It has been a fast-paced 90 days since I joined the G-4 Family. Beginning this month, I will hold See You's (CU), coming to your work areas to personally meet with the team and gain insight into your critical missions. I also will continue to hold town halls, and with this first Mason Message, I want to share some of my thoughts and provide each of you what is 'on my screen'.

Without a doubt the most significant event of 2011 was completing combat operations in Iraq and bringing those Soldiers home to their families. I spent time in Afghanistan in November; it was impressive to observe ourmagnificent Soldiers accomplish their mission with such brilliant effectiveness and quiet professionalism. That visit reminded me of the superb Army sustainment community we are blessed with, and equally that we have tough missions ahead of us. Job one is to continue to sustain the current fight (OEF), while preparing to support the drawdown and retrograde operations, as well as being ready to respond across the globe to unforeseen

Although there is still critical work going on in Kuwait to sort through eight years worth of combat equipment and return it to be Reset, the Army should be done with the bulk of the retrograde by March! Our G-4 LNO's, COL Jim Kennedy and LTC Toni Stelly are in Kuwait, and LTC Darnell Jones is in Afghanistan, doing yeoman's work on freedom's frontier. We will continue to support the State Department as part of the Office of Security Cooperation-Iraq; and the depots and units will be busy repairing all the war-torn equipment for much of the next couple of years. The Secretary of the Army and CSA are focused on ensuring Near Term Readiness, with a Balanced Force Structure, and an appropriate investment in Modernization.

Successfully completing OIF, transitioning to OND, and meeting the President's 31 December 2011 mandate to have all U.S. units out of Iraq was a monumental task that was fully accomplished by the entire Army and Joint team. And there are tough challenges to come as we reduce our footprint in Afghanistan. The retrograde/drawdown from OEF will be different in many ways and much harder than Iraq, although the lessons we learned in Iraq have set us on the right path. We also will take significant funding reductions with OND concluding and OEF transitioning, along with the Nation's difficult economic situation. We've been through this before, the 'sky is not falling', and I firmly believe we can and will 'tighten our belts', while ensuring we are ready to execute the worldwide missions the American people expect of us.

With all of this going on, it's time for a G-4 azimuth check. So the G-4 Senior Leaders, the Directors, and I executed an offsite to review our mission, vision, and evolving focus areas. We also confirmed our key lines of effort for the G-4 team to focus on over the next three to five years. Following is a chart with these up-dated G-4 focus areas:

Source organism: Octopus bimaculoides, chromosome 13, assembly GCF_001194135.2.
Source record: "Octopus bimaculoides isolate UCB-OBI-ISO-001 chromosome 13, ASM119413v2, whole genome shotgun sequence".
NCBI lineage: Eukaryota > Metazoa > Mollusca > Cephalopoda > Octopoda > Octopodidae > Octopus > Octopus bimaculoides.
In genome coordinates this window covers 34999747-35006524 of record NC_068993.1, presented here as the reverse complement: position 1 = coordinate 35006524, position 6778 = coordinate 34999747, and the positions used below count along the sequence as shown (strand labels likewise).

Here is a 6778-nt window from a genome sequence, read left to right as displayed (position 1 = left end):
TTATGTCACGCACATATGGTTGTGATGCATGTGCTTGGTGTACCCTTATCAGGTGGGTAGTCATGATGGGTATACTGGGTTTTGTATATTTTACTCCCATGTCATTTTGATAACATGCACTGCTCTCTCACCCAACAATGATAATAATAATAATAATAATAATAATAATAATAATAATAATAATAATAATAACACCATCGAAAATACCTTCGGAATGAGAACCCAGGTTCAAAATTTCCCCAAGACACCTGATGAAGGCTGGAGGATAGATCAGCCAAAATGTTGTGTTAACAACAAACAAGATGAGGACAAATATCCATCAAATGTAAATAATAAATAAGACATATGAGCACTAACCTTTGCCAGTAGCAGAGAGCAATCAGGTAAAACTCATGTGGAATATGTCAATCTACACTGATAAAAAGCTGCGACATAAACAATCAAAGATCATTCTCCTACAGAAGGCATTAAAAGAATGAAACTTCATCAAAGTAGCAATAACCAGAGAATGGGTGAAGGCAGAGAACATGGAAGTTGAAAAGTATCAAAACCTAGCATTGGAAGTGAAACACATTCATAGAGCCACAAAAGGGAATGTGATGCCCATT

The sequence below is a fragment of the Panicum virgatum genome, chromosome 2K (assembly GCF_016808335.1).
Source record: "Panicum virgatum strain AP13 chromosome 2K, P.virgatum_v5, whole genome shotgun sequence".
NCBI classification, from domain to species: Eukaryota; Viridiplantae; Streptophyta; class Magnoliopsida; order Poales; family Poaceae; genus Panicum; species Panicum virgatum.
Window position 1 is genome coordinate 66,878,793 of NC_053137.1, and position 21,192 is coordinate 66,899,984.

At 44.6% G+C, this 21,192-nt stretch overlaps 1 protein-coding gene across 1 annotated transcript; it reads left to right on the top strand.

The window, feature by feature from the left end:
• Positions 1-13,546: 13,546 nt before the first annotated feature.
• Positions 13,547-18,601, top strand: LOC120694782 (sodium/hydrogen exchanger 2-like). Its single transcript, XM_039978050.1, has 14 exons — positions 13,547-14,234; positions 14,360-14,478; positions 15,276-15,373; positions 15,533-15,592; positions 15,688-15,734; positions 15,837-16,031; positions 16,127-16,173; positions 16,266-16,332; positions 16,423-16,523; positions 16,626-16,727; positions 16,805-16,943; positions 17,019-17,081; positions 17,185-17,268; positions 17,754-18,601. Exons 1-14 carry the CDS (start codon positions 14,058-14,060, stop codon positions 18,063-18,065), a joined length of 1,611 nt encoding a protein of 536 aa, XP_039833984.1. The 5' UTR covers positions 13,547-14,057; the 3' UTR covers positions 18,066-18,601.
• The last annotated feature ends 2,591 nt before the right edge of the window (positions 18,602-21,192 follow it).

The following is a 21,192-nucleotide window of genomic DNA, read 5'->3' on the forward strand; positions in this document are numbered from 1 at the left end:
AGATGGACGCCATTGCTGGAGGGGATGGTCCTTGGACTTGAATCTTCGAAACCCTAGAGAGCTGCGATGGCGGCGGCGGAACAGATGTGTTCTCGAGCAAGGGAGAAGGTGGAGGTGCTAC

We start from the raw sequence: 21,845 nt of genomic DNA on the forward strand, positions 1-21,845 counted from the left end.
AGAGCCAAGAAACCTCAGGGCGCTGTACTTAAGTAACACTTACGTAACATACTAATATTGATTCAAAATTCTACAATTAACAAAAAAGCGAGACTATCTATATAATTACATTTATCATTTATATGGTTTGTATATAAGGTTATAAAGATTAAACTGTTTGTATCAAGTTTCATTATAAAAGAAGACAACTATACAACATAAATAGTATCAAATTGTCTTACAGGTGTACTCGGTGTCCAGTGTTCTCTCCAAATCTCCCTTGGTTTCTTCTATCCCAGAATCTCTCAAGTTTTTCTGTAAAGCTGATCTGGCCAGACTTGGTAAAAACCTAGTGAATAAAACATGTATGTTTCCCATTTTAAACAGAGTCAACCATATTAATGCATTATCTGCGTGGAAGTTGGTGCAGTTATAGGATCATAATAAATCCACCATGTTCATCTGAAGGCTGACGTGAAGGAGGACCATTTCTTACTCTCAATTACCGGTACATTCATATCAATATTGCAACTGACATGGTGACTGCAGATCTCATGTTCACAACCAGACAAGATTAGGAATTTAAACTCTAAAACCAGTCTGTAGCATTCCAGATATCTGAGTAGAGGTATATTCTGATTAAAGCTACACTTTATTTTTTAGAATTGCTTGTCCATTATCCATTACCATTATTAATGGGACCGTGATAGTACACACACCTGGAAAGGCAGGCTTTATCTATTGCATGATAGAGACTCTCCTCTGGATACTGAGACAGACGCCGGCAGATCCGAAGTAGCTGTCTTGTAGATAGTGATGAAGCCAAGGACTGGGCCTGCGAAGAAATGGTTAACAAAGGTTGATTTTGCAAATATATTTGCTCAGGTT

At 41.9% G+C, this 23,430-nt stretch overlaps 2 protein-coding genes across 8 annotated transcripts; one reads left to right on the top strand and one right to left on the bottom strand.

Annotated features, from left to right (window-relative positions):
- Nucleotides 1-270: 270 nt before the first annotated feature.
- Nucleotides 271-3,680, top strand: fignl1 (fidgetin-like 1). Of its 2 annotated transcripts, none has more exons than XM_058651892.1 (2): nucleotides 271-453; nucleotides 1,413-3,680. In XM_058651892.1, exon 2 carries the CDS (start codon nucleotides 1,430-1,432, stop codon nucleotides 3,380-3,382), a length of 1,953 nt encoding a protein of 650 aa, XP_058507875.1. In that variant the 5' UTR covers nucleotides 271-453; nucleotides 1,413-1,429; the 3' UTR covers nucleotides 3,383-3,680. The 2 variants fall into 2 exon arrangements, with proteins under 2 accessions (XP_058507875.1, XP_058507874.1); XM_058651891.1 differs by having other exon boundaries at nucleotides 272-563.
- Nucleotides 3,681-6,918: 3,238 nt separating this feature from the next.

[see attachment]

To guide our G-4 Vision, Mission, and Priorities, we used two very important documents issued last month: (1) President Obama's and Secretary Panetta's "Sustaining U.S. Global Leadership: Priorities for 21st Century Defense," where they offer a blueprint for the military through 2020; (2) and the 38th Chief of Staff's "Marching Orders," where GEN Odierno explains how the Army will use a construct of Prevent, Shape, and Win to chart the Army's future. If you haven't read both yet, I encourage you to do so. Here are links to both (click to visit).



As part of the President's and Secretary's strategy, there is a rebalancing toward the Asia-Pacific region. With this new emphasis, I recently returned from a trip to Korea and PACOM, where I reviewed APS, force structure across the Pacific, and Readiness. I had a great visit, candidly discussing sustainment issues and seeing how and what the G-4 team can do to assist our Pacific and Korea teammates.

On 27 January, I hosted my first G-4 Global VTC, an opportunity for us to share with the Army wide logistics community relevant issues the G-4 staff is working, and to get feedback from the field to ensure we are supporting them in the most effective way possible. I appreciate all the outstanding work you did to prepare for this event and for your professional briefings. We received very positive feedback from the 70 sites that dialed in, including our National Guard and Army Reserve partners.

One thing I've witnessed in my first three months here it is that the Army senior Leadership has an immense amount of respect for the G-4. Secretary McHugh and GEN Odierno were very appreciative of the detailed work you did to help make the drawdown from Iraq a huge success. On 31 January GEN Chiarelli retired and we wish him the best; and we welcomed and introduced GEN Austin to our operations. I ask each of you to continue your outstanding sustainment of our Army and our Nation's most precious resource: America's Soldiers.

Raymond V. Mason
Lieutenant General, U.S. Army
Deputy Chief of Staff, G-4